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Oh, my google feed isn't updating anymore. You wrote! Though I don't share the more in-game-play praises with this game (as you know) this is yet another very interesting writeup of open ends, and a review of a most interesting game. Enjoyed it.

I'm a player that plays games mostly because of the possibility of virtual limitless exploring. Discovering new digital worlds is where I get my kicks from. (Myst series, Discworld, FF) The first few minutes of every game are often the most enjoyable for me. Because everything is new and because you don't know the boundaries yet, everything is possible. Soon enough, I will bump into these limits (more literally the invisible barriers of the level, for instance -- "why can't I go THERE??") which is where my interest takes a first considerable drop.

Sworcery did rather good on that scale, but the repetitive gameplay díd bore me. Also, the game seemed to restrain itself by it's stylistic design. However magical, the dreamworld for instance was something I expected more from. Especially having crossed the water (which was great). Quite a lot of green bushes and brown trees.. You propose all the walking was meant to let you enjoy the scenery, this only worked for me the first time you traveled a path. Walking the trail a second time frustrated me already (same in real life), and instead of enjoying the scenery I was more occupied with double tapping the exits as fast as I could.

I've listened to the podcast you mentioned in the previous post and love the analogy of games to junkfood or drugs. (more on the latter later)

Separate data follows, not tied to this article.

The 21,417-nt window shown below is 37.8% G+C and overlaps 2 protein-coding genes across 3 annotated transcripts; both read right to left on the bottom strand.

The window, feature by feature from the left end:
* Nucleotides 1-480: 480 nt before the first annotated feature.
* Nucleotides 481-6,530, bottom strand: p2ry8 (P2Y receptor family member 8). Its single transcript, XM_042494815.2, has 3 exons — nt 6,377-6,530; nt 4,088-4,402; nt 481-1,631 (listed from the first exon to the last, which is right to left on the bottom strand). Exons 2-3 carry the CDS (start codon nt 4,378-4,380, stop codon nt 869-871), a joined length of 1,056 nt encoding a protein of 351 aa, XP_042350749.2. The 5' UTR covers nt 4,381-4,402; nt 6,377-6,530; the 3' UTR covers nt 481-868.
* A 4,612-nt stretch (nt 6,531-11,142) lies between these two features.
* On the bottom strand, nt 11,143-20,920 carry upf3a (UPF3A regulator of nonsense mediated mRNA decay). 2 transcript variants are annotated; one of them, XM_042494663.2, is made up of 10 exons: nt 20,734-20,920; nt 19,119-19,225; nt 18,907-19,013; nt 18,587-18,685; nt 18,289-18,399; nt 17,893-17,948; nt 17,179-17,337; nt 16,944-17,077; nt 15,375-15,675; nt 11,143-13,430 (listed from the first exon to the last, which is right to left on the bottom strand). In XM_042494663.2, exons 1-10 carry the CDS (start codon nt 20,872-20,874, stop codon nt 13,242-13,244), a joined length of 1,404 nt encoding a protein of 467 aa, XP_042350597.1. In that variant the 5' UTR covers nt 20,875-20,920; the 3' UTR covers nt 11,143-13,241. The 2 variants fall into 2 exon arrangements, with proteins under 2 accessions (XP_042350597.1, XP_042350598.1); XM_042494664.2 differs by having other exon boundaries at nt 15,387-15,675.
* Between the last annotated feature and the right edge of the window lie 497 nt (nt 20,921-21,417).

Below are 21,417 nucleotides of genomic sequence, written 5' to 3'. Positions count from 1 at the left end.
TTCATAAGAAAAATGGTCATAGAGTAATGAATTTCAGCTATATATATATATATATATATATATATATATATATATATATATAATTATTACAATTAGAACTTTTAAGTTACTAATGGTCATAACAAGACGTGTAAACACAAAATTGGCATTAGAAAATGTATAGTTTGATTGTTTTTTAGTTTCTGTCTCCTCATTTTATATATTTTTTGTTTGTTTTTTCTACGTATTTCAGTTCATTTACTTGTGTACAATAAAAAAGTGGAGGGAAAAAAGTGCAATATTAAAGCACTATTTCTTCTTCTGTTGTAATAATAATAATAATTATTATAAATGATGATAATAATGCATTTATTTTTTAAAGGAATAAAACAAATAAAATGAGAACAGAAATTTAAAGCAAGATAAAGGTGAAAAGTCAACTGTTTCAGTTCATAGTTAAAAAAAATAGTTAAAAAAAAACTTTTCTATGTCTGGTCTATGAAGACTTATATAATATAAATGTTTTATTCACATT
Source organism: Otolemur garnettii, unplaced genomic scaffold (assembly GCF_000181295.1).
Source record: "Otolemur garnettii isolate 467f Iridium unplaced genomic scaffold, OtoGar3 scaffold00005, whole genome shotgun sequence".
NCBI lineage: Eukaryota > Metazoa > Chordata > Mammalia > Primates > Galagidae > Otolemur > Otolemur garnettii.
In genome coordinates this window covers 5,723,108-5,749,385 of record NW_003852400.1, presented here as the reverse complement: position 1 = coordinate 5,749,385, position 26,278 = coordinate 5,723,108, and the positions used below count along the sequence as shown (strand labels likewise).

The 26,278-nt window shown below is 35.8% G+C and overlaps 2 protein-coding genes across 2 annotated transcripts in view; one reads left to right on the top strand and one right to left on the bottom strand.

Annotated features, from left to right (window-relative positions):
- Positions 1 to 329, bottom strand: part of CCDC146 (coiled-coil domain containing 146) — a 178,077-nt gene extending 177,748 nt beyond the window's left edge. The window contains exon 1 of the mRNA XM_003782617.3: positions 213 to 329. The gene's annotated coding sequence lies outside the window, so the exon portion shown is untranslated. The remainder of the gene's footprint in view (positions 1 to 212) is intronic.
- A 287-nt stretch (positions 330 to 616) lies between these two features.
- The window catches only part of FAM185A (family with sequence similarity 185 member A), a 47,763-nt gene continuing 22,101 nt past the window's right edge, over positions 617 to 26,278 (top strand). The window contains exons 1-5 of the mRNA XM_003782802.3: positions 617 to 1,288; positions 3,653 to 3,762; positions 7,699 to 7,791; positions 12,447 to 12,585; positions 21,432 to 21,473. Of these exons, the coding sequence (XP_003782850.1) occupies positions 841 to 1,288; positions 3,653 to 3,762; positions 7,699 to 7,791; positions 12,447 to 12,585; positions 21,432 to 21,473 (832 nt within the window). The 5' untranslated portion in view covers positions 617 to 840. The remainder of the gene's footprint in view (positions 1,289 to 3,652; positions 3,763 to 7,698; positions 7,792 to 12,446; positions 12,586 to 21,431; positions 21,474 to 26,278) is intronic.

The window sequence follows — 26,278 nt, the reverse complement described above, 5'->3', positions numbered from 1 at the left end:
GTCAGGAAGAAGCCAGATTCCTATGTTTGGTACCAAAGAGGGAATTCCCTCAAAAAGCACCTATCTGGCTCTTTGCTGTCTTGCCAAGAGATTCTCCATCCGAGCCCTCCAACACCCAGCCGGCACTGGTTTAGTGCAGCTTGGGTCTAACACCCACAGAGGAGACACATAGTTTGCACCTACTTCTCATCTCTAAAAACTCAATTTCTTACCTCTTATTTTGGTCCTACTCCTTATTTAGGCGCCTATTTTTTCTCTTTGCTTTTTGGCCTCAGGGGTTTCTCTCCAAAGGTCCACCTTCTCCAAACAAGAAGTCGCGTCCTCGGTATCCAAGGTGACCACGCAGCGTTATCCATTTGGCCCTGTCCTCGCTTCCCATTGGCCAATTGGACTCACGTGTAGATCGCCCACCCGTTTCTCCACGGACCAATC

Although I'm unsure this is actually healthy food. It's pretty, the music is great and indeed the end moves you a little. The emotional result is however comparable with some of the better short films on vimeo. It's not a great movie.

Can you recall some games that are actually healthy food?

First up: if you want health food, the only games I can really suggest is Portal and Braid. If you haven't played them yet, and intend on doing so, I envy your position. You're in for some good times ahead. Two of the smartest games around. Braid deals with playing with time, while Portal deals with playing with space. Something that can't be done in any other medium. I have a post in the back of mind about games that use time and space as elements, but that's a long way off. Other than that, there's not much really. I don't play that many games, mostly because I can't be bothered and would rather while away a few hours on the web. Makes me feel old when I say that.

In terms of exploration: they've never really appealed to me, but I can see their allure. But, you're always going to end up with barriers. It's the nature of the medium. I read something, somewhere, about how game designers overcome this barrier. On the other hand, there's also something to be said about a self contained world, which I think Sworcery does extremely well.

But yes, the visual and audio aspects of the game are definitely the stronger part of the game. At this point, it's somewhat unfair to call it a game, more an experiment in a gaming medium. In that respect I find it a very interesting experience.

Thanks for this; I adore Sword & Sworcery & I'm always happy to read about people that grok it in the same ways I do.

You are so full of yourself, it's awe-inspiring.

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